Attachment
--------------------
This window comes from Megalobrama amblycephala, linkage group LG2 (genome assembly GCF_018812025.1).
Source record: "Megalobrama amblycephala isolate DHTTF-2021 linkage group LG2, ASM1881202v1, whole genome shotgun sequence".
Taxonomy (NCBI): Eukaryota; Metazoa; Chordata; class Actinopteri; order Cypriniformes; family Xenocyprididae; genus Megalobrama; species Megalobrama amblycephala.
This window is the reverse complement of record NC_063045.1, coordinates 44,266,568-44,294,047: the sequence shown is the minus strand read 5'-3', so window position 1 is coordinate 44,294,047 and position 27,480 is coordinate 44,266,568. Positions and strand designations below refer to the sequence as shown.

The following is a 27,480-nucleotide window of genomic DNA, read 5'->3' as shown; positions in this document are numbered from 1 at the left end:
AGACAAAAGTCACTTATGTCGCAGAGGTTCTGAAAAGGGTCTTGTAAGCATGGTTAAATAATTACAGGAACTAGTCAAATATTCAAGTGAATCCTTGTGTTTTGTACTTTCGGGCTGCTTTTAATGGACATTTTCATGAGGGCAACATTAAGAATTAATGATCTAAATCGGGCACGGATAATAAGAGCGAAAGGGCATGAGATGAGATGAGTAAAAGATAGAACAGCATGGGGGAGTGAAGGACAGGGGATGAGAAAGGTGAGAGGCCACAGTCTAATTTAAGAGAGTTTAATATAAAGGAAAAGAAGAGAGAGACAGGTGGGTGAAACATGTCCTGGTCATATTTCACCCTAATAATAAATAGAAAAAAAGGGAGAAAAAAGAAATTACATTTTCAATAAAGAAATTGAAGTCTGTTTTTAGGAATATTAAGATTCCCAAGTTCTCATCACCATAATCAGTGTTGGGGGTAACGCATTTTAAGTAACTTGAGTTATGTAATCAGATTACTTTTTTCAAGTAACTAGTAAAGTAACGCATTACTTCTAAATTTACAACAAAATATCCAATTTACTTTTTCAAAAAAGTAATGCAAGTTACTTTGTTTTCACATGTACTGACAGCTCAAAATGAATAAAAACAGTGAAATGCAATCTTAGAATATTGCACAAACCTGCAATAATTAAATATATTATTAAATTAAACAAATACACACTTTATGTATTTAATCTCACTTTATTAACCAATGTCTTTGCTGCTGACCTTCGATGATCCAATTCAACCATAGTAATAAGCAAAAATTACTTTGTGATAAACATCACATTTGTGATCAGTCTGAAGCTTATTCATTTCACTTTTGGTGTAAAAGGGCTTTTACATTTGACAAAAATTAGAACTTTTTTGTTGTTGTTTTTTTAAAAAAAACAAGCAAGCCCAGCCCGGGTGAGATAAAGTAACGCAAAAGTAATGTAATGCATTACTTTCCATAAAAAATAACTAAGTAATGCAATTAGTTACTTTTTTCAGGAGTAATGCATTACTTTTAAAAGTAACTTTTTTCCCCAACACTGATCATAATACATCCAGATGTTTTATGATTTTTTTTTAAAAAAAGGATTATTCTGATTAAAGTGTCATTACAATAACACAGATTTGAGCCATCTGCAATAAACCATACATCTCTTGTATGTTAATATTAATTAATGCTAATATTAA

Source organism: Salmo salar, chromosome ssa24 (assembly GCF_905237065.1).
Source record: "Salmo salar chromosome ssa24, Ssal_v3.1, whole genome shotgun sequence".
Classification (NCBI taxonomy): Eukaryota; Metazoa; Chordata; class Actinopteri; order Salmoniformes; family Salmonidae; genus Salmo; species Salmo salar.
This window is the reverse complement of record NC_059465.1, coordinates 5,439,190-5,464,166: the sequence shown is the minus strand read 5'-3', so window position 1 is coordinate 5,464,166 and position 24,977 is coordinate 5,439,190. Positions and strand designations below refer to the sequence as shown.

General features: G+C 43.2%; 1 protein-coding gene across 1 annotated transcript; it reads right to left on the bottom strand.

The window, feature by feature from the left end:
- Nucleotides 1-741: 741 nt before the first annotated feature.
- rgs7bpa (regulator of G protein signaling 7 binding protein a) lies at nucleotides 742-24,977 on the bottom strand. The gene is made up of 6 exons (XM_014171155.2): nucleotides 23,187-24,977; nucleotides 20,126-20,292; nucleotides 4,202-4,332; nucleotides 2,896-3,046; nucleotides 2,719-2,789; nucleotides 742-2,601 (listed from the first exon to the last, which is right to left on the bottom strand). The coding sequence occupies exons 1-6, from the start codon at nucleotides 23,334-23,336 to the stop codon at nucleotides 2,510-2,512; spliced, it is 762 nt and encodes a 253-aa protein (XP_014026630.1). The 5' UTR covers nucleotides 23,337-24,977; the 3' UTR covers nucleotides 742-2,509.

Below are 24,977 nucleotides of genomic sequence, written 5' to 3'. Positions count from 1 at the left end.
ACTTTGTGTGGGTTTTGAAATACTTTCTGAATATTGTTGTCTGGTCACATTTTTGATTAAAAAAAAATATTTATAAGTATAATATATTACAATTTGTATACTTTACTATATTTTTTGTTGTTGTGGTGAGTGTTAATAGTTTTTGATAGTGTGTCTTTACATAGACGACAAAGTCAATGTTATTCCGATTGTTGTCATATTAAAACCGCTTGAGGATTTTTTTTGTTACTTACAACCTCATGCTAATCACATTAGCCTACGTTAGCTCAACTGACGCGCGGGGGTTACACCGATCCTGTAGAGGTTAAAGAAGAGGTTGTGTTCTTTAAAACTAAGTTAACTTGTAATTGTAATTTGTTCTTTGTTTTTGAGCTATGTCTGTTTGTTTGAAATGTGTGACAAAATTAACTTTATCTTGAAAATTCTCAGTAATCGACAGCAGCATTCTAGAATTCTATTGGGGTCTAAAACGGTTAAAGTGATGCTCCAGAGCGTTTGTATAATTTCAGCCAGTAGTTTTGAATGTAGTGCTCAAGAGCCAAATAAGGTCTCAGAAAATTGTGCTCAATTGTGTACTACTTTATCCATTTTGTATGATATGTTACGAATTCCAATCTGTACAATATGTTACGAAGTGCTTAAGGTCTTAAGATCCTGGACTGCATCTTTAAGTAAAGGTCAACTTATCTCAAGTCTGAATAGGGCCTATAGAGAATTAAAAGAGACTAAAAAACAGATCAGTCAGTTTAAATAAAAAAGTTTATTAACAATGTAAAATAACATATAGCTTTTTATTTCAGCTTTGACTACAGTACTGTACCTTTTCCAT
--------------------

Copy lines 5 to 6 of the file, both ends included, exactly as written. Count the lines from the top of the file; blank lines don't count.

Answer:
The following is a 27,480-nucleotide window of genomic DNA, read 5'->3' as shown; positions in this document are numbered from 1 at the left end:
AGACAAAAGTCACTTATGTCGCAGAGGTTCTGAAAAGGGTCTTGTAAGCATGGTTAAATAATTACAGGAACTAGTCAAATATTCAAGTGAATCCTTGTGTTTTGTACTTTCGGGCTGCTTTTAATGGACATTTTCATGAGGGCAACATTAAGAATTAATGATCTAAATCGGGCACGGATAATAAGAGCGAAAGGGCATGAGATGAGATGAGTAAAAGATAGAACAGCATGGGGGAGTGAAGGACAGGGGATGAGAAAGGTGAGAGGCCACAGTCTAATTTAAGAGAGTTTAATATAAAGGAAAAGAAGAGAGAGACAGGTGGGTGAAACATGTCCTGGTCATATTTCACCCTAATAATAAATAGAAAAAAAGGGAGAAAAAAGAAATTACATTTTCAATAAAGAAATTGAAGTCTGTTTTTAGGAATATTAAGATTCCCAAGTTCTCATCACCATAATCAGTGTTGGGGGTAACGCATTTTAAGTAACTTGAGTTATGTAATCAGATTACTTTTTTCAAGTAACTAGTAAAGTAACGCATTACTTCTAAATTTACAACAAAATATCCAATTTACTTTTTCAAAAAAGTAATGCAAGTTACTTTGTTTTCACATGTACTGACAGCTCAAAATGAATAAAAACAGTGAAATGCAATCTTAGAATATTGCACAAACCTGCAATAATTAAATATATTATTAAATTAAACAAATACACACTTTATGTATTTAATCTCACTTTATTAACCAATGTCTTTGCTGCTGACCTTCGATGATCCAATTCAACCATAGTAATAAGCAAAAATTACTTTGTGATAAACATCACATTTGTGATCAGTCTGAAGCTTATTCATTTCACTTTTGGTGTAAAAGGGCTTTTACATTTGACAAAAATTAGAACTTTTTTGTTGTTGTTTTTTTAAAAAAAACAAGCAAGCCCAGCCCGGGTGAGATAAAGTAACGCAAAAGTAATGTAATGCATTACTTTCCATAAAAAATAACTAAGTAATGCAATTAGTTACTTTTTTCAGGAGTAATGCATTACTTTTAAAAGTAACTTTTTTCCCCAACACTGATCATAATACATCCAGATGTTTTATGATTTTTTTTTAAAAAAAGGATTATTCTGATTAAAGTGTCATTACAATAACACAGATTTGAGCCATCTGCAATAAACCATACATCTCTTGTATGTTAATATTAATTAATGCTAATATTAA